Sarah: Well, I suppose it could be misconstrued as an interpretation of karma—that you pay back like with like—but in fact that’s incorrect if you think of the definition that Dale gave us, which is: the restoration of harmony, or the return to equilibrium. You can’t do that by paying back an eye for an eye and a tooth for a tooth. You’re just perpetuating something with no end to its cycle. The Bible might have given a better definition of karma, where Jesus taught that when men persecute you and smite you on the cheek, you should turn the other cheek. People might not think of this as a good definition of karma, or a response to karma, but it seems to me it might be. I don’t know if I can explain this very clearly, but I’ve been thinking about martial arts and whether that has a relation to karma. In martial arts, you don’t respond to force by trying to oppose that force. If I understand it, you work with the force of your so-called opponent, and go with it in the sense of using it as a means of turning it back upon him. Well, maybe what Jesus was trying to say, in response to an attack, to turn the other cheek is to end the cycle of violence or aggression by returning it with love. I don’t know. Do you have any thoughts on that? 

Dale: Well, for ages the eye for an eye, tooth for a tooth has been the law of the jungle, so to speak, and it’s still the law in some places in the world. You mentioned earlier about road rage. That’s an eye for an eye kind of thing. People always want revenge for something that’s done to them and they think they need to take revenge and to get back at this person. They just counter it with more violence, so all it does is perpetuate the endless cycle of violence and it never gets out of that cycle. It never brings resolution; it never brings a state of balance because it’s always using one violent act to counter another violent act. It’s just like the pendulum swinging back and forth, but it never stops at an equilibrium point. 

Sarah: And I think that equilibrium comes with bringing in a higher energy, which is what was behind Jesus’s message; that bringing in the energy of the soul, of spiritual power, corrects all injustice and puts right all wrongs. But this requires that we trust in the power of divine law, and most people want to settle things right now. They want to seek correction right now, and they’re not willing to wait and trust in the working of evolution and in the inner scales of justice, which have their own cycle and their own time. You know that statement, “The mills of God grind slowly, but they grind exceedingly fine.” Maybe that’s a good definition of karma. It occurs in its own time frame and in its own cycle and we have to trust that, and not get ourselves swept into a response on the same level as the aggression occurred. 

Robert: Sarah, does that have anything to do with the phrase in the Bible where it said that “Vengeance is mine, sayeth the Lord”? Would that be karma also? 

Sarah: Well, I think that’s implying trust in the higher law. There’s a divine law that will work, but according to its own cycle and not according to our own preferences.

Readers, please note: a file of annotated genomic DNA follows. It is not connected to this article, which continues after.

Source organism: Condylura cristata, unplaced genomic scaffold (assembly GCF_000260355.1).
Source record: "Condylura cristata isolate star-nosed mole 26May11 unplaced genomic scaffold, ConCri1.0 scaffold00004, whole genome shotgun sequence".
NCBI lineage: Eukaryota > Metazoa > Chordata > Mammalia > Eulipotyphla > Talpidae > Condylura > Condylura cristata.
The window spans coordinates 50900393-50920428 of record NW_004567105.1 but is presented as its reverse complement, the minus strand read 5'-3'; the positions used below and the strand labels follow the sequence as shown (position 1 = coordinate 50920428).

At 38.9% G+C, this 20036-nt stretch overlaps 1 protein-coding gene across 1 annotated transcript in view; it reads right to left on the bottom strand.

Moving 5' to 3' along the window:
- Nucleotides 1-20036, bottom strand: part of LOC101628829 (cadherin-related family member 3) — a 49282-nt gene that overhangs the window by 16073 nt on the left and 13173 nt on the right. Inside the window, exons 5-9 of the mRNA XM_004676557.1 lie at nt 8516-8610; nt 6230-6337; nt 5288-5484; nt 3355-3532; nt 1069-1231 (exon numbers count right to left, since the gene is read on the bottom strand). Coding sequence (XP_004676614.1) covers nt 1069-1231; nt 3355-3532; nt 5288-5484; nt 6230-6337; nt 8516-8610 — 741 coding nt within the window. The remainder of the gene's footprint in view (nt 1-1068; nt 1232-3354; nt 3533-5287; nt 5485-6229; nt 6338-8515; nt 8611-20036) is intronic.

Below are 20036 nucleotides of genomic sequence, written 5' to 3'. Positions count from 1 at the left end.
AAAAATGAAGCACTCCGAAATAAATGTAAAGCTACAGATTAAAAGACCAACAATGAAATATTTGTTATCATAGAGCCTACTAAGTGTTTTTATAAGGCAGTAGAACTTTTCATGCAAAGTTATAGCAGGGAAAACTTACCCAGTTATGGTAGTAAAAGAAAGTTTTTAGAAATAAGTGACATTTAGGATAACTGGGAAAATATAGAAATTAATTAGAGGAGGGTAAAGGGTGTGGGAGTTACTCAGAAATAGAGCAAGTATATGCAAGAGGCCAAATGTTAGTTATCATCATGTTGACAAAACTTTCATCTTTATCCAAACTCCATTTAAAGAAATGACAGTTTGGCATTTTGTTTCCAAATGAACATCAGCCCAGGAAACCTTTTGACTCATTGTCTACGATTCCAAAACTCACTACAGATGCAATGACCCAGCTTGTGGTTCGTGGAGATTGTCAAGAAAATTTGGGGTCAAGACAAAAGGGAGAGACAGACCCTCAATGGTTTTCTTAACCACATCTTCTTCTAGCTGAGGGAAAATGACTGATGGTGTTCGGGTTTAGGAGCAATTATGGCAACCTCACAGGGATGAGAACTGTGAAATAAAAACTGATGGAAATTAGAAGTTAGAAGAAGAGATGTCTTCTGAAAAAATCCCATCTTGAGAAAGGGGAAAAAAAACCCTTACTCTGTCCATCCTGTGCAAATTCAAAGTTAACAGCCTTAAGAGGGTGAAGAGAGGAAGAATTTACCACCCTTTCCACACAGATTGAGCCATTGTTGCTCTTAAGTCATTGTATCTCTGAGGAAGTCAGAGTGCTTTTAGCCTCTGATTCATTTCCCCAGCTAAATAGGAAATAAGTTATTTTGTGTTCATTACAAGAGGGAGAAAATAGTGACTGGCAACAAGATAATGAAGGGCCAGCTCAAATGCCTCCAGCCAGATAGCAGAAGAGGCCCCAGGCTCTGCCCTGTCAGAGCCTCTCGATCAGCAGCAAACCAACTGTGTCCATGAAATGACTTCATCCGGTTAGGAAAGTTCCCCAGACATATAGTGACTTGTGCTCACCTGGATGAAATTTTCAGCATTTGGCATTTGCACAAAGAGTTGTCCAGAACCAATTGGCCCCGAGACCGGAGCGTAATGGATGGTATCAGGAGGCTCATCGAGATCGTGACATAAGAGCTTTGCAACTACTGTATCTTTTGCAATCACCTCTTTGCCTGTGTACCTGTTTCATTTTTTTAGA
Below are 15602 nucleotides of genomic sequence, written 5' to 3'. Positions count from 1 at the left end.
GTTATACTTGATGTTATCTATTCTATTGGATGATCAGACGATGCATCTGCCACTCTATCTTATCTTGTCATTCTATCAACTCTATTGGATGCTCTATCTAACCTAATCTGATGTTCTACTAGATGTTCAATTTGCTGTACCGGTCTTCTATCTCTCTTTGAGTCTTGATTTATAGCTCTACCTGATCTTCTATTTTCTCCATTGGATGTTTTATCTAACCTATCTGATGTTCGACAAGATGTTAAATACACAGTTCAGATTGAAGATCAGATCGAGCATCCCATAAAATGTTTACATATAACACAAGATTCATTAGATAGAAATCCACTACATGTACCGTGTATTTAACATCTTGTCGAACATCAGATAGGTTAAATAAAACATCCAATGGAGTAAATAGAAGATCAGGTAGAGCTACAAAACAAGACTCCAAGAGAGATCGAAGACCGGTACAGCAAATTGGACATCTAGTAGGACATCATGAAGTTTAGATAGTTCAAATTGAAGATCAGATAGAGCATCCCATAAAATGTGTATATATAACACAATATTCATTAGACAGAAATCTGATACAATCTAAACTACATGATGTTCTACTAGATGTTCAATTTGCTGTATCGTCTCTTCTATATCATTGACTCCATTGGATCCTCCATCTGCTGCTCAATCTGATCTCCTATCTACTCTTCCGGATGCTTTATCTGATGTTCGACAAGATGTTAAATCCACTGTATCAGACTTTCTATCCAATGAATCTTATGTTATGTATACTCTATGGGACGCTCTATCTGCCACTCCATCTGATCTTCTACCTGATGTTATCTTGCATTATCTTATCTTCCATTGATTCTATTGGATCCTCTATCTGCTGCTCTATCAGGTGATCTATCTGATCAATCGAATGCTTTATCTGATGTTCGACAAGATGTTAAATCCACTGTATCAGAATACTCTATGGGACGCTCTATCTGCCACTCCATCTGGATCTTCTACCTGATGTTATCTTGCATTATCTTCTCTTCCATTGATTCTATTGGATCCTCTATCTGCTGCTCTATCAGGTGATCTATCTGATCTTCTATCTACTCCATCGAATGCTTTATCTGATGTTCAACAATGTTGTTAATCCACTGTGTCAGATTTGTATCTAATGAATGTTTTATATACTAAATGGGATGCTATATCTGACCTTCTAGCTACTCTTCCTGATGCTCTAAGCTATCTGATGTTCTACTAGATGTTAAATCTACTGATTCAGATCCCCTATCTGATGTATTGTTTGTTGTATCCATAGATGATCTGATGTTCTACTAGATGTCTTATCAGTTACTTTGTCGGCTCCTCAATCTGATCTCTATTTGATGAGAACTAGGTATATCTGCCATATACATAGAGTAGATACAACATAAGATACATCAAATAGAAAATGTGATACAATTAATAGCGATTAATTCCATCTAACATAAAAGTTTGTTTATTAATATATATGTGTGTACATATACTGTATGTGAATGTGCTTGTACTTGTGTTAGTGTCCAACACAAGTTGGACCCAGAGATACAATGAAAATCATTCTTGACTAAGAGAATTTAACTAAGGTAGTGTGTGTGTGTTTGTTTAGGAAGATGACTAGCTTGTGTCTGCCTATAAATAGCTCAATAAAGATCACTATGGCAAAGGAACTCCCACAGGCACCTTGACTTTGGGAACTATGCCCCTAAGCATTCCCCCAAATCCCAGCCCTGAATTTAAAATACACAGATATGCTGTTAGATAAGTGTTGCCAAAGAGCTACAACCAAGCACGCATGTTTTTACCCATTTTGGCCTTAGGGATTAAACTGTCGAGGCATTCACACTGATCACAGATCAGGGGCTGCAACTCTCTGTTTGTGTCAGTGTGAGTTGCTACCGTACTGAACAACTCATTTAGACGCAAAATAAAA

Robert: That’s interesting. Does karma effect only individuals? 

Sarah: No, there’s group karma. There’s national karma. We are swept up into all kinds of karma, and this is part of what makes this subject so complex and so deep. It has to do with energy and force; karma is the expression of energy and force and we are not alone in the world as I think we all realize. We are part of groups, part of relationships, part of a planetary web of life. All of these different forces and energies are impacting on each other and we are all swept up in it, so it’s definitely not just individual. 

Dale: As you say, it’s group karma, it could be national karma. Every nation builds up a certain amount of karma by the decisions made by the leaders of that nation and the people of the nation. Even the whole planet itself is endowed by a certain kind of karma because of the very substance that the planet is made of, and that’s something we can’t escape because we’re part of this substance; we’re part of the planetary karma, in effect. 

Sarah: But we can serve it by the way we relate to the other kingdoms that share our planet. We can cooperate with evolution, or we can just use and plunder the planet. These are all choices available to us. And when you mentioned national karma, it brings to my mind how important it is to be a good citizen. It serves no purpose to just opt out and refuse to vote and to just complain about the government and to complain about the various powers that be and say, “Isn’t it all rotten?” We all are a part of this. We’ve all had a hand in creating the world, either by our passivity and our silent acceptance or by our overt action, but it’s been made by all of us. It hasn’t been imposed upon us. 

Robert: And we always think of karma as a negative. Is all karma bad? 

Sarah: No, there’s good karma too, and in fact the writings of Alice Bailey say that in fact we have much more good karma than bad to live through, but it all must be lived through. In other words, we are kept on the wheel of rebirth—to use a kind of Eastern expression—by the karma that has to unfold, and most of it, we’re told, is good. 

Dale: Yes, in fact, there are millions of instances of good karma happening every day. All the acts of goodwill and particularly in healing, and the Alice Bailey books mention this a lot, about the healing of energies; that karma brings into activity forces that may work out as healing energies in specific cases of healing. So that is, in a sense, putting something good into motion and bringing it back into balance. 

Robert: In closing, we invite you to ponder on this thought: Goodwill is the touchstone that will transform the world. Goodwill is love in action. It is the energy that draws us together in right relationship. There is a world prayer called the Great Invocation. It’s a call for light and love and goodwill to flow into the world and into our hearts. Let’s listen for a moment to these powerful words. 

Sarah: Closes the program with the adapted version of the Great Invocation.

(This is an edited transcript of a recorded radio program called “Inner Sight”. This conversation was recorded between the host, Robert Anderson, and the then President and Vice-President of Lucis Trust, Sarah and Dale McKechnie.)

(Transcribed and edited by Carla McLeod)